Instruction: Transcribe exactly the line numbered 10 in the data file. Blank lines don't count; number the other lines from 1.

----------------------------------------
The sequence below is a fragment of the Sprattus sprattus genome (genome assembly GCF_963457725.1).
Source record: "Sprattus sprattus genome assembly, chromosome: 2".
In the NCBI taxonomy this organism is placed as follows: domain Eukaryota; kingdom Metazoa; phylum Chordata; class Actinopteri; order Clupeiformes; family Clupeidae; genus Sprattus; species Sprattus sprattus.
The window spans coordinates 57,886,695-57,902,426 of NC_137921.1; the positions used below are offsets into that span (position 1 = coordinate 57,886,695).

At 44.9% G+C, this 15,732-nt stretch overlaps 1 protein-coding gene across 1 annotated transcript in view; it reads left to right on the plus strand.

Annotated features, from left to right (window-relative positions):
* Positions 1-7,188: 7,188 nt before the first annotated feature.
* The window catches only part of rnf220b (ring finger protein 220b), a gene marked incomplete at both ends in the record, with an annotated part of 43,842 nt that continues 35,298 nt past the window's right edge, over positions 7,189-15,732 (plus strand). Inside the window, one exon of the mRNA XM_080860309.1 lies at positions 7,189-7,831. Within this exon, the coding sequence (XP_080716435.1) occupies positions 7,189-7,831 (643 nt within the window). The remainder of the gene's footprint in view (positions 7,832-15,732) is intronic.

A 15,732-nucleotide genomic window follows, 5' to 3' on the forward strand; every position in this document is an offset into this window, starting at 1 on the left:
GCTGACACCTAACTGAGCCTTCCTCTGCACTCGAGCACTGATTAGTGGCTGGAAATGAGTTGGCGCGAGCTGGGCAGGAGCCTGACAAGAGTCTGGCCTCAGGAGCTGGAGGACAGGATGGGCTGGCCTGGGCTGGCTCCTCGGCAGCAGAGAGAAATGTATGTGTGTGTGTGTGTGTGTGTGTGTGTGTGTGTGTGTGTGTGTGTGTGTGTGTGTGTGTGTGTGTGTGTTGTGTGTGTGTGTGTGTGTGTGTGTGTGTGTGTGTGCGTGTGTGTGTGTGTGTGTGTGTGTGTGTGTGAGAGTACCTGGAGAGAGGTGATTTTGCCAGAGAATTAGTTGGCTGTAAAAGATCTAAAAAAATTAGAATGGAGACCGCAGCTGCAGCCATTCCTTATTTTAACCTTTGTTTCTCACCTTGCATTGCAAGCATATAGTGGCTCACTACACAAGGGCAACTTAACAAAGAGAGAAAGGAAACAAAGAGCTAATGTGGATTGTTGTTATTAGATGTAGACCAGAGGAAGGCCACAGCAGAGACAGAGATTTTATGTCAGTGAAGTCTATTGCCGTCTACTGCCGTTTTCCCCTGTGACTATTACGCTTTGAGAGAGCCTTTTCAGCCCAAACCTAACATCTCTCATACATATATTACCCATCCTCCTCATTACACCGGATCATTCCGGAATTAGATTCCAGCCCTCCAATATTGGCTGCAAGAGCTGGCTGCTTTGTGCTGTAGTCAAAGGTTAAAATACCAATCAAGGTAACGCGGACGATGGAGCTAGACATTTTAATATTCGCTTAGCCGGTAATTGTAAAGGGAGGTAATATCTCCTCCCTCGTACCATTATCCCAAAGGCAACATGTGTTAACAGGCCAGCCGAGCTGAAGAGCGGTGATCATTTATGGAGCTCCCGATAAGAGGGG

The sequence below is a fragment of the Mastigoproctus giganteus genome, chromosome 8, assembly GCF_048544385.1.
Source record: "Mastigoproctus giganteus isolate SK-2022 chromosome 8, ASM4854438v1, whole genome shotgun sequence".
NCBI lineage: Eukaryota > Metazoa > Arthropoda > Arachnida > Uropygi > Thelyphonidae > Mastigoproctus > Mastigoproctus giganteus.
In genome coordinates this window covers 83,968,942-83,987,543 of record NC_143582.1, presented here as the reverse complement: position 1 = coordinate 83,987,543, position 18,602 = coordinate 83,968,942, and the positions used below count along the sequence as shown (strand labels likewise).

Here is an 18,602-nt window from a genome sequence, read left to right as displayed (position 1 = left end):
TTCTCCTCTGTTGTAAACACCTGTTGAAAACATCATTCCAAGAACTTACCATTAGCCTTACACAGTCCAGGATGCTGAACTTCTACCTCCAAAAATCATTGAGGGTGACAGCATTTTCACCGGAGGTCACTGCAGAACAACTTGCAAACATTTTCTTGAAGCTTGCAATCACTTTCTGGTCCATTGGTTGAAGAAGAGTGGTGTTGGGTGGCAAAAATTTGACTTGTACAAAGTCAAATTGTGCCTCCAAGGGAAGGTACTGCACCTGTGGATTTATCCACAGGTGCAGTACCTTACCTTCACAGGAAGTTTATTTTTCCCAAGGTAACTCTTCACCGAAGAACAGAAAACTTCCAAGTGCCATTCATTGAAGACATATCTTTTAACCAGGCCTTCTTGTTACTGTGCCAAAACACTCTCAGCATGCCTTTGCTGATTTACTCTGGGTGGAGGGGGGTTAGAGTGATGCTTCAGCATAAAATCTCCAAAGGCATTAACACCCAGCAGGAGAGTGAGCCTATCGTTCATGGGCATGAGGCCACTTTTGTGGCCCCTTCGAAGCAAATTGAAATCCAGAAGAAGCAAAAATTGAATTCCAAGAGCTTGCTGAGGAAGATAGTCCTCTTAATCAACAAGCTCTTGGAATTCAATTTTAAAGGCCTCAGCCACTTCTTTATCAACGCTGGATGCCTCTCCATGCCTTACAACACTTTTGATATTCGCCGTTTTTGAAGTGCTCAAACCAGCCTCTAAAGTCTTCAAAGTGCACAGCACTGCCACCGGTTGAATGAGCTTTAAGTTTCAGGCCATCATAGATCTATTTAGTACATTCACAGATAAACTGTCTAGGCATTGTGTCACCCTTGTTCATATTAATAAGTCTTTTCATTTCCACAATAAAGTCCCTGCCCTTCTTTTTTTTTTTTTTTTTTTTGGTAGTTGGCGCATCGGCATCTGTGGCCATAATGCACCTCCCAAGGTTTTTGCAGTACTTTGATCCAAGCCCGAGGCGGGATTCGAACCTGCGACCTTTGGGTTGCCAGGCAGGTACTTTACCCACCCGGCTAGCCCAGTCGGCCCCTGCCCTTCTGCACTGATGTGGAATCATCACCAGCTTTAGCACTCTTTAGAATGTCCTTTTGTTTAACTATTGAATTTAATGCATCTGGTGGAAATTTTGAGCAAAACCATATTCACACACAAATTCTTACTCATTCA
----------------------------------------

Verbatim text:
GCTGACACCTAACTGAGCCTTCCTCTGCACTCGAGCACTGATTAGTGGCTGGAAATGAGTTGGCGCGAGCTGGGCAGGAGCCTGACAAGAGTCTGGCCTCAGGAGCTGGAGGACAGGATGGGCTGGCCTGGGCTGGCTCCTCGGCAGCAGAGAGAAATGTATGTGTGTGTGTGTGTGTGTGTGTGTGTGTGTGTGTGTGTGTGTGTGTGTGTGTGTGTGTGTGTGTGTGTTGTGTGTGTGTGTGTGTGTGTGTGTGTGTGTGTGTGCGTGTGTGTGTGTGTGTGTGTGTGTGTGTGTGAGAGTACCTGGAGAGAGGTGATTTTGCCAGAGAATTAGTTGGCTGTAAAAGATCTAAAAAAATTAGAATGGAGACCGCAGCTGCAGCCATTCCTTATTTTAACCTTTGTTTCTCACCTTGCATTGCAAGCATATAGTGGCTCACTACACAAGGGCAACTTAACAAAGAGAGAAAGGAAACAAAGAGCTAATGTGGATTGTTGTTATTAGATGTAGACCAGAGGAAGGCCACAGCAGAGACAGAGATTTTATGTCAGTGAAGTCTATTGCCGTCTACTGCCGTTTTCCCCTGTGACTATTACGCTTTGAGAGAGCCTTTTCAGCCCAAACCTAACATCTCTCATACATATATTACCCATCCTCCTCATTACACCGGATCATTCCGGAATTAGATTCCAGCCCTCCAATATTGGCTGCAAGAGCTGGCTGCTTTGTGCTGTAGTCAAAGGTTAAAATACCAATCAAGGTAACGCGGACGATGGAGCTAGACATTTTAATATTCGCTTAGCCGGTAATTGTAAAGGGAGGTAATATCTCCTCCCTCGTACCATTATCCCAAAGGCAACATGTGTTAACAGGCCAGCCGAGCTGAAGAGCGGTGATCATTTATGGAGCTCCCGATAAGAGGGG